Top Editors Talk Diversity — Or The Lack Of It — In Newsrooms

August 15, 2014  |  

With all the talk about the lack of diversity in America’s newsrooms, the Buzzfeed went straight to the source for a unique  survey in which they flat-out asked top editors about diversity in their newsrooms. They actually reached out to 33 publications and got responses from only 13, including BuzzFeed’s editor-in-chief, Ben Smith and the editors of The Guardian, The New York Observer, Politico, New York Magazine, Vice, The New Republic, Vox, the Washington Post, Slate, ThinkProgress, The New Yorker, and the Los Angeles Times.

It was the second part of a two-part series, the first of which focused on journalists of color. For this part they posed six questions, here are some of the insightful responses.

For the first question, they were asked to define “diversity.” For many, diversity was a broad term, not just a racial quotient.

“In an editorial capacity, I consider ‘diversity’ to mean being very mindful of hiring editors and reporters with varied backgrounds and experiences. But the goal of this isn’t to ensure political correctness; rather, it is to ensure that the breadth of backgrounds and experiences of your readers are represented as fairly as possible,” said Rocco Castoro, Editor-in-Chief, Vice.

Added Annie Augustine, director of communication and several editors at The New Republic, “A diverse newsroom is inclusive not just of racial and ethnic minorities, but also of women, gays and lesbians, and people from various socioeconomic backgrounds.”

There were a variety of responses for the question about metrics to measure newsroom diversity, with NYMag.com digital editorial director Ben Williams plainly admitting the site doesn’t. Still, the site says that diversity is a consideration with each hire. The New Republic says it will be going to the Asian American Journalists Association convention and the National Association of Black Journalists conventions to gain greater insight.

When Slate tried to reach out to create more diversity, they realized they needed to re-examine their method of recruitment. “At one meeting on the subject, the staffers present went around the room and explained how they’d come to Slate. Of those present, all of the white staffers had found out about their positions through their networks: friends, connections, forwarded email listings. All of the people of color had seen a public listing posted on our site, a job board, or social media. That was striking to us, and has caused us to rethink how we are writing job listings and where we are posting them,” recalled Julia Turner, Editor-in-Chief, Slate.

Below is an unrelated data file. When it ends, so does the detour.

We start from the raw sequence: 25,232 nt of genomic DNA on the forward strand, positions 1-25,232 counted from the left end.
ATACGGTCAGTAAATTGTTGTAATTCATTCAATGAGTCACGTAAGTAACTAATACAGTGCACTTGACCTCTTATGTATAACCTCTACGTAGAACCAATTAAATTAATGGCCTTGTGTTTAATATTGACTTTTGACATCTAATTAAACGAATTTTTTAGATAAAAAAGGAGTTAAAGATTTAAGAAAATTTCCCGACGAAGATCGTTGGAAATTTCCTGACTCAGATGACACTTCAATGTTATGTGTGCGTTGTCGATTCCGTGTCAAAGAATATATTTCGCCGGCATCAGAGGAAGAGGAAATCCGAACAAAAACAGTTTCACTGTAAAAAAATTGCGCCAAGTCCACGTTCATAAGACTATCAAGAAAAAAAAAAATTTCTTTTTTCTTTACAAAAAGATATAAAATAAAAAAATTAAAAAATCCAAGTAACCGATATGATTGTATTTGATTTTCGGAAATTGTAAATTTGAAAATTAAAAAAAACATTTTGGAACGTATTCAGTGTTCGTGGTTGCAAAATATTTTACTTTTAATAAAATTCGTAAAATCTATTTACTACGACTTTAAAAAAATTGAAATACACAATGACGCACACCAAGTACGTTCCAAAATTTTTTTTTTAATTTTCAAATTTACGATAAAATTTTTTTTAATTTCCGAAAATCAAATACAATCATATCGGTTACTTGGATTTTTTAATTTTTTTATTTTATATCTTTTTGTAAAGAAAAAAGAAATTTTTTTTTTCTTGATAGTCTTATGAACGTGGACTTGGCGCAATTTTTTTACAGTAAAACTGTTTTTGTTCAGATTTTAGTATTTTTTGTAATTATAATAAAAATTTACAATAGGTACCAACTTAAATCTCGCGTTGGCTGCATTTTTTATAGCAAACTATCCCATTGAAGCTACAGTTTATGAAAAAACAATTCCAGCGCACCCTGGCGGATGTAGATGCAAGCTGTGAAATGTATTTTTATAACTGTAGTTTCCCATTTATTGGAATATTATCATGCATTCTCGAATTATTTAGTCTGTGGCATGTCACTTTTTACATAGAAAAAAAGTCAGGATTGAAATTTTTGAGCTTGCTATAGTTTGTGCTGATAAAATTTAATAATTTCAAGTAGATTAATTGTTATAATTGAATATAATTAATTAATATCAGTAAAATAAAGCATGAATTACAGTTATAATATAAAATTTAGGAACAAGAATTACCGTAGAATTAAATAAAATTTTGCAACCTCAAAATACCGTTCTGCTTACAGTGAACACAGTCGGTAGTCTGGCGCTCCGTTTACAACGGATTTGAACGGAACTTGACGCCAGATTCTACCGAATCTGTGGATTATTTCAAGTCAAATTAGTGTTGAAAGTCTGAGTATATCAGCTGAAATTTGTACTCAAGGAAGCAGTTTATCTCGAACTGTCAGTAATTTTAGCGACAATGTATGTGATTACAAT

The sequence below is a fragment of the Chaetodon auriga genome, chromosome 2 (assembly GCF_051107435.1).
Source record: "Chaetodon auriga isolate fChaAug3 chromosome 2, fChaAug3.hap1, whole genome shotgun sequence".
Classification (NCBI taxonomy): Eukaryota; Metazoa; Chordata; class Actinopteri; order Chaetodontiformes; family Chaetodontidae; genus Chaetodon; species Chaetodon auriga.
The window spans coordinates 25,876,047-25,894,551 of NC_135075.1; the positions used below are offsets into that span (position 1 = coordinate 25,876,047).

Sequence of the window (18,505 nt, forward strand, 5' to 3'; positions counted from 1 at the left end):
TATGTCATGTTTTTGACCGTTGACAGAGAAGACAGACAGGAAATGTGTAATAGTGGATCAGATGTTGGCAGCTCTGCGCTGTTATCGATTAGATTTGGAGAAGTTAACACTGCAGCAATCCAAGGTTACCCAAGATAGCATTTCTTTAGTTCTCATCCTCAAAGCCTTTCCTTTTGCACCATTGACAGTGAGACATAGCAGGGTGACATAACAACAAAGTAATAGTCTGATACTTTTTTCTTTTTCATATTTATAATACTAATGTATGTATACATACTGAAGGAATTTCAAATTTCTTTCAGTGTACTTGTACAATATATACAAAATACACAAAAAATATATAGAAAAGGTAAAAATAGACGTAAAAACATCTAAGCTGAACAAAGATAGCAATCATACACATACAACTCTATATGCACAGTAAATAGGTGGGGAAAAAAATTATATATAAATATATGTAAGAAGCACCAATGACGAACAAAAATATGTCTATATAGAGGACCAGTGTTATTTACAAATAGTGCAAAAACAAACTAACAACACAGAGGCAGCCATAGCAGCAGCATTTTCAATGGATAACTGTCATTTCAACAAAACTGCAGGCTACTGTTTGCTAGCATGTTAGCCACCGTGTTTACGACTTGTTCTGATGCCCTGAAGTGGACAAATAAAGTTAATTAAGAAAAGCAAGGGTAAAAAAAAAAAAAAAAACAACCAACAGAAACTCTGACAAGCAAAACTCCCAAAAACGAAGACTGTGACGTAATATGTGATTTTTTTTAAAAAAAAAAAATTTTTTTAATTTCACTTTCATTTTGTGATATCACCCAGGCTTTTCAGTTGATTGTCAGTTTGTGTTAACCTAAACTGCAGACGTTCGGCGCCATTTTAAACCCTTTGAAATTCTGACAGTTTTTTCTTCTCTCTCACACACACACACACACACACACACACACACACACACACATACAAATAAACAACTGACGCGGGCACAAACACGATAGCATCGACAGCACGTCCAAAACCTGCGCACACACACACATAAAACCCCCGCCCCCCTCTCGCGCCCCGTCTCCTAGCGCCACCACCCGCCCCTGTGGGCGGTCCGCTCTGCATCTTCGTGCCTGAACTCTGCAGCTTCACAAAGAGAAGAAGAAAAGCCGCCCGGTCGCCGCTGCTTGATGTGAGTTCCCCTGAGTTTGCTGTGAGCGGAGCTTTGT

Another barrier is the lack of experience among the talent pool.

“It’s well-established that, in part due to economic reasons, not enough ‘diverse’ candidates enter journalism on the ground floor to begin with. So the biggest factor in improving newsroom diversity is getting more non-white male employees into the profession to begin with,” pinpointed Williams.

The survey wraps with a couple of suggestions for how diverse candidates can jump start a journalism career.

“This applies to journalists of all backgrounds, but: Ask people out to coffee, or strike up relationships on social media. Most hiring editors are delighted to get to know talented journalists and keep them in mind for future openings. Also, pitch the publications you love. That’s often a meaningful way of establishing a relationship with writers and editors there. Finally, I’d say, if you do land at a place you really like, a place that appreciates your talents, stick with it and work your way up the ranks,” said Turner.

According to Buzzfeed, some of the editors a statement instead of answering the questions. And they did not get did responses from Complex, the Huffington Post, Mashable, Bloomberg Businessweek, Gawker Media, Vogue, Teen Vogue, The Awl, TechCrunch, Rolling Stone, Esquire, Pitchfork, Variety, 538, the New York Post, Grantland, GQ, Business Insider, the Wall Street Journal, or The Atlantic.

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